Old State House Museum

Biker Chicks: Women in Bicycling is the featured topic of the next Brown Bag Lunch Lecture at the Old State House Museum at noon on Wednesday, August, 12. The bicycle was one of many factors that helped open the world to women in the 1890s and early 1900s. From changes in clothing styles to increased mobility, the advent of the bicycle marked a turning point in the social life of women around the nation and at home in Arkansas. Misty Murphy is the regional trails coordinator for the Northwest Arkansas Council. A native of small-town Arkansas, she loves local history and keeping alive the traditions unique to the state.

[email protected]: The Old State House Museum honors 2nd Friday Art Night this month with musical performances by traditional folk artists Mockingbird on Friday, August 14, from 5-8 p.m. The Old State House Museum will be open for self-guided tours and Mockingbird will play in the acoustically-rich 1836 Arkansas House of Representatives chamber. The room is one of the most historically significant rooms in the state, and this is a fun way for you and your family to see and experience it.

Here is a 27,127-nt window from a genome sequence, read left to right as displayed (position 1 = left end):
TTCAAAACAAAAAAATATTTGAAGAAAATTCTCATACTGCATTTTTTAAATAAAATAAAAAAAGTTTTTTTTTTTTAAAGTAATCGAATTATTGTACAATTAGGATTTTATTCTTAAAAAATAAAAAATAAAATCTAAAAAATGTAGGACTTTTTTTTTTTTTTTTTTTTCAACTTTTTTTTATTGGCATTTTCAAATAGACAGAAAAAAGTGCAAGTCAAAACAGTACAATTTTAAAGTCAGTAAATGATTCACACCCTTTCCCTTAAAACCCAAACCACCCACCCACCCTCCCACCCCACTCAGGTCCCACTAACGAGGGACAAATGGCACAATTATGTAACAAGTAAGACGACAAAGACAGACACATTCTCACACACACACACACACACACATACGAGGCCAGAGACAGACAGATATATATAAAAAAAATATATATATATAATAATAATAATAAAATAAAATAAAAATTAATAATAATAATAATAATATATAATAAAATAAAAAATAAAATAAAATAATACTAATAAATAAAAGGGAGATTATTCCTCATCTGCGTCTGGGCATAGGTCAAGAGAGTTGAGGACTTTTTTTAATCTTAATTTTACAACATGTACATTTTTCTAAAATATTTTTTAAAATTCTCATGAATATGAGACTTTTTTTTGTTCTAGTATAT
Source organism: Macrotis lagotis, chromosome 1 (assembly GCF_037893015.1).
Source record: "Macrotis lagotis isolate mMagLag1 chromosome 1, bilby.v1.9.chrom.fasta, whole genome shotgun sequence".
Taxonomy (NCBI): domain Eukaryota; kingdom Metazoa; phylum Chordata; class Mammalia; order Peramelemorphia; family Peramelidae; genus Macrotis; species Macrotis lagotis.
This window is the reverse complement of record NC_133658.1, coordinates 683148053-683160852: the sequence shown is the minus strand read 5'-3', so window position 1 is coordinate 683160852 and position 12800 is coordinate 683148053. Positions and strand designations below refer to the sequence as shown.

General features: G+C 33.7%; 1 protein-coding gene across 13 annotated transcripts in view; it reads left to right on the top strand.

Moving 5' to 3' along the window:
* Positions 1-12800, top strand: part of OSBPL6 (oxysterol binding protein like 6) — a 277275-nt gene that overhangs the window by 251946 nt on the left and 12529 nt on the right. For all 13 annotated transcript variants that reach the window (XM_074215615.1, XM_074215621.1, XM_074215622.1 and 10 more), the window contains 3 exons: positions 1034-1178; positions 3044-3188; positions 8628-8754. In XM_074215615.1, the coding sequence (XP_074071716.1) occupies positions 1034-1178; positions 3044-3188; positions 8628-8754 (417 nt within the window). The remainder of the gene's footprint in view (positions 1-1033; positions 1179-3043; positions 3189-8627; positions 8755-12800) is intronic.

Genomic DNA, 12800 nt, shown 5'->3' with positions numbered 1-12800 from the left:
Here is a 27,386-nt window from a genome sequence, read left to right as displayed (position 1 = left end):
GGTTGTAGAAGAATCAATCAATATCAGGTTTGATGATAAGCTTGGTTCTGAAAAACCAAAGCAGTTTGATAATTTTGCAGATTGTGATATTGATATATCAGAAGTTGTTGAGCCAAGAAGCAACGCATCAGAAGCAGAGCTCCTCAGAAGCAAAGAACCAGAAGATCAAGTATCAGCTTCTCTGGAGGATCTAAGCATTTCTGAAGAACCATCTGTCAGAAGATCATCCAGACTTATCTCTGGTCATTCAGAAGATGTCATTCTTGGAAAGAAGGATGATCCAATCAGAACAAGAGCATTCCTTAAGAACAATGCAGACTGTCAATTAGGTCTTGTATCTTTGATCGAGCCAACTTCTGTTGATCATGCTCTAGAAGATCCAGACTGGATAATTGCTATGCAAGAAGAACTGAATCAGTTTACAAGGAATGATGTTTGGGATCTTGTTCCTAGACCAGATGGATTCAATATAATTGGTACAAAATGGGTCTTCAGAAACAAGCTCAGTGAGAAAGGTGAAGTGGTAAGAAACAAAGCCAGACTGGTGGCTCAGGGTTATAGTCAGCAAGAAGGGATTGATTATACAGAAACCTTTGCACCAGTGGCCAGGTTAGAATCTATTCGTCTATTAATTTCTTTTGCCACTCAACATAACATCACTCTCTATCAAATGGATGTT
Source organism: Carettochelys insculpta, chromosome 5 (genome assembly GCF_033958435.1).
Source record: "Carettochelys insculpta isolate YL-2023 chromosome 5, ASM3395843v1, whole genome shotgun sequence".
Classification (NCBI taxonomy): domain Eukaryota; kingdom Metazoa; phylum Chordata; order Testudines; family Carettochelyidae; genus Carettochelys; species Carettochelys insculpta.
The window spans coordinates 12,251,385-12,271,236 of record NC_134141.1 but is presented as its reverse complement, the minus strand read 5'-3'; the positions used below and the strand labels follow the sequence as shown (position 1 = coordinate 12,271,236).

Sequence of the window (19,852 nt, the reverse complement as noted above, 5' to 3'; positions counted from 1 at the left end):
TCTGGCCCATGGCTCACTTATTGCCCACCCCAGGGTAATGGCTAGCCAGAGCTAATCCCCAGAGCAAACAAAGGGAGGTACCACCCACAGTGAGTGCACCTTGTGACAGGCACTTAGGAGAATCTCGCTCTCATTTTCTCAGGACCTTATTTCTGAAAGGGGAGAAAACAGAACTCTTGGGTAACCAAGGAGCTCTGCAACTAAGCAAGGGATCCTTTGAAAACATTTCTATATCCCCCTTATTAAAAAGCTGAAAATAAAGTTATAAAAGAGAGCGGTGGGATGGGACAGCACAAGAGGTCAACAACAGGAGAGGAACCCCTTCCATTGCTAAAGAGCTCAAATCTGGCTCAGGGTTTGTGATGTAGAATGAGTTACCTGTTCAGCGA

Little Beginnings in the Great Outdoors: This month’s Little Beginnings program, Wednesday, August 19, 10:30a.m., will include fun activities and a story about camping in the great outdoors in Arkansas. Programs are for children ages 2 - 4 accompanied by a parent. Each month the class highlights a different topic and promotes learning through hands-on activities, music making, movement and storytelling. Admission is free; no day care or school groups please.

Lights! Camera! Seminar! The Old State House Museum is offering a day-long seminar on Saturday, August 30, 9 a.m. to 2:30 p.m., to explore Arkansas's connection with the film and television industry. Lights! Camera! Arkansas! seminar will feature different topics and speakers and will screen the 2001 Academy Academy-award winning Best Live Action Short Film The Accountant. Speakers including Robert Cochran, Suzanne McCray, Ben Fry, Stephen Koch and Philip Martin will discuss topics including Women in Film, Broncho Billy Anderson, Music in Arkansas and Arkansas in the rise of regional Southern cinema. RSVP is required, please send an email or call (501) 324-9685 today to reserve your seat to this free event.